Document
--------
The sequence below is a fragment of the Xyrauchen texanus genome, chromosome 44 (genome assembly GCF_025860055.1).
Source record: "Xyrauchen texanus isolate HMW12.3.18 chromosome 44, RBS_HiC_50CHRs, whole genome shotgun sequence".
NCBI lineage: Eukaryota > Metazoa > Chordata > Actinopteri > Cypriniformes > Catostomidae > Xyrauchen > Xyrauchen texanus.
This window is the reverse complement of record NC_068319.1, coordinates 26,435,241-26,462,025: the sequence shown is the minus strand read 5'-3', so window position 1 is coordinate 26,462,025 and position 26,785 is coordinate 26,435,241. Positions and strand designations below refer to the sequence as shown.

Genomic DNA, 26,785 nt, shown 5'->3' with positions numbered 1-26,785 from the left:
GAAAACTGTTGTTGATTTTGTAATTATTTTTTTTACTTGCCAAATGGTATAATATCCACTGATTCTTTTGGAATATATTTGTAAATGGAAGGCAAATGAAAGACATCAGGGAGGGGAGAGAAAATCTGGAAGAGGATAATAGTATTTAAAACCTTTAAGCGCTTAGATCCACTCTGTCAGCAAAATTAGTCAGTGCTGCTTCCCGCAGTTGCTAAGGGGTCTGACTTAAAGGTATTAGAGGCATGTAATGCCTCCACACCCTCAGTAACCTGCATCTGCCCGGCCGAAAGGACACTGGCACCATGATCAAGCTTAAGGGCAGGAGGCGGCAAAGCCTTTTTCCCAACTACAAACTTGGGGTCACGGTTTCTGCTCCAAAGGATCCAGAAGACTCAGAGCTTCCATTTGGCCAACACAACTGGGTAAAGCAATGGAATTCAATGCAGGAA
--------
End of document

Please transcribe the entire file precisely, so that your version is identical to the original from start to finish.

The sequence below is a fragment of the Xyrauchen texanus genome, chromosome 44 (genome assembly GCF_025860055.1).
Source record: "Xyrauchen texanus isolate HMW12.3.18 chromosome 44, RBS_HiC_50CHRs, whole genome shotgun sequence".
NCBI lineage: Eukaryota > Metazoa > Chordata > Actinopteri > Cypriniformes > Catostomidae > Xyrauchen > Xyrauchen texanus.
This window is the reverse complement of record NC_068319.1, coordinates 26,435,241-26,462,025: the sequence shown is the minus strand read 5'-3', so window position 1 is coordinate 26,462,025 and position 26,785 is coordinate 26,435,241. Positions and strand designations below refer to the sequence as shown.

Genomic DNA, 26,785 nt, shown 5'->3' with positions numbered 1-26,785 from the left:
GAAAACTGTTGTTGATTTTGTAATTATTTTTTTTACTTGCCAAATGGTATAATATCCACTGATTCTTTTGGAATATATTTGTAAATGGAAGGCAAATGAAAGACATCAGGGAGGGGAGAGAAAATCTGGAAGAGGATAATAGTATTTAAAACCTTTAAGCGCTTAGATCCACTCTGTCAGCAAAATTAGTCAGTGCTGCTTCCCGCAGTTGCTAAGGGGTCTGACTTAAAGGTATTAGAGGCATGTAATGCCTCCACACCCTCAGTAACCTGCATCTGCCCGGCCGAAAGGACACTGGCACCATGATCAAGCTTAAGGGCAGGAGGCGGCAAAGCCTTTTTCCCAACTACAAACTTGGGGTCACGGTTTCTGCTCCAAAGGATCCAGAAGACTCAGAGCTTCCATTTGGCCAACACAACTGGGTAAAGCAATGGAATTCAATGCAGGAA